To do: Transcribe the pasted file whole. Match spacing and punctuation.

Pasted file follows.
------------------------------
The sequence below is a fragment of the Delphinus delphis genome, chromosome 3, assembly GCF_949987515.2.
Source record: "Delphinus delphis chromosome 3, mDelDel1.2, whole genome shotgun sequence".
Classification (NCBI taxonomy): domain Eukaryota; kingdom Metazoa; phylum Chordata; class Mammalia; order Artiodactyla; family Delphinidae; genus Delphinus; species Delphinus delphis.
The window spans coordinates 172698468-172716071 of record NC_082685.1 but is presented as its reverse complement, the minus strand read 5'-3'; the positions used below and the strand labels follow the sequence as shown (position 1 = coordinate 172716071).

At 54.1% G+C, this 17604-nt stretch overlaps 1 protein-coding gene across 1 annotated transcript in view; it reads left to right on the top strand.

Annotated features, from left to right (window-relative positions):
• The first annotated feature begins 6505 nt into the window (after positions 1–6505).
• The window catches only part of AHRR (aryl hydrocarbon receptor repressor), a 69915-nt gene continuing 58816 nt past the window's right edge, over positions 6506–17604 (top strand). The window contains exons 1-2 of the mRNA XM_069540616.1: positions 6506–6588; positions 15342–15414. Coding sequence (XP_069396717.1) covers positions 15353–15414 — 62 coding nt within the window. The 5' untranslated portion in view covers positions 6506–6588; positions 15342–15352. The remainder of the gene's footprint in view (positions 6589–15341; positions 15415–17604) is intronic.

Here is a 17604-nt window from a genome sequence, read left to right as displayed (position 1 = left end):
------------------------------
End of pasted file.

The sequence below is a fragment of the Delphinus delphis genome, chromosome 3, assembly GCF_949987515.2.
Source record: "Delphinus delphis chromosome 3, mDelDel1.2, whole genome shotgun sequence".
Classification (NCBI taxonomy): domain Eukaryota; kingdom Metazoa; phylum Chordata; class Mammalia; order Artiodactyla; family Delphinidae; genus Delphinus; species Delphinus delphis.
The window spans coordinates 172698468-172716071 of record NC_082685.1 but is presented as its reverse complement, the minus strand read 5'-3'; the positions used below and the strand labels follow the sequence as shown (position 1 = coordinate 172716071).

At 54.1% G+C, this 17604-nt stretch overlaps 1 protein-coding gene across 1 annotated transcript in view; it reads left to right on the top strand.

Annotated features, from left to right (window-relative positions):
• The first annotated feature begins 6505 nt into the window (after positions 1–6505).
• The window catches only part of AHRR (aryl hydrocarbon receptor repressor), a 69915-nt gene continuing 58816 nt past the window's right edge, over positions 6506–17604 (top strand). The window contains exons 1-2 of the mRNA XM_069540616.1: positions 6506–6588; positions 15342–15414. Coding sequence (XP_069396717.1) covers positions 15353–15414 — 62 coding nt within the window. The 5' untranslated portion in view covers positions 6506–6588; positions 15342–15352. The remainder of the gene's footprint in view (positions 6589–15341; positions 15415–17604) is intronic.

Here is a 17604-nt window from a genome sequence, read left to right as displayed (position 1 = left end):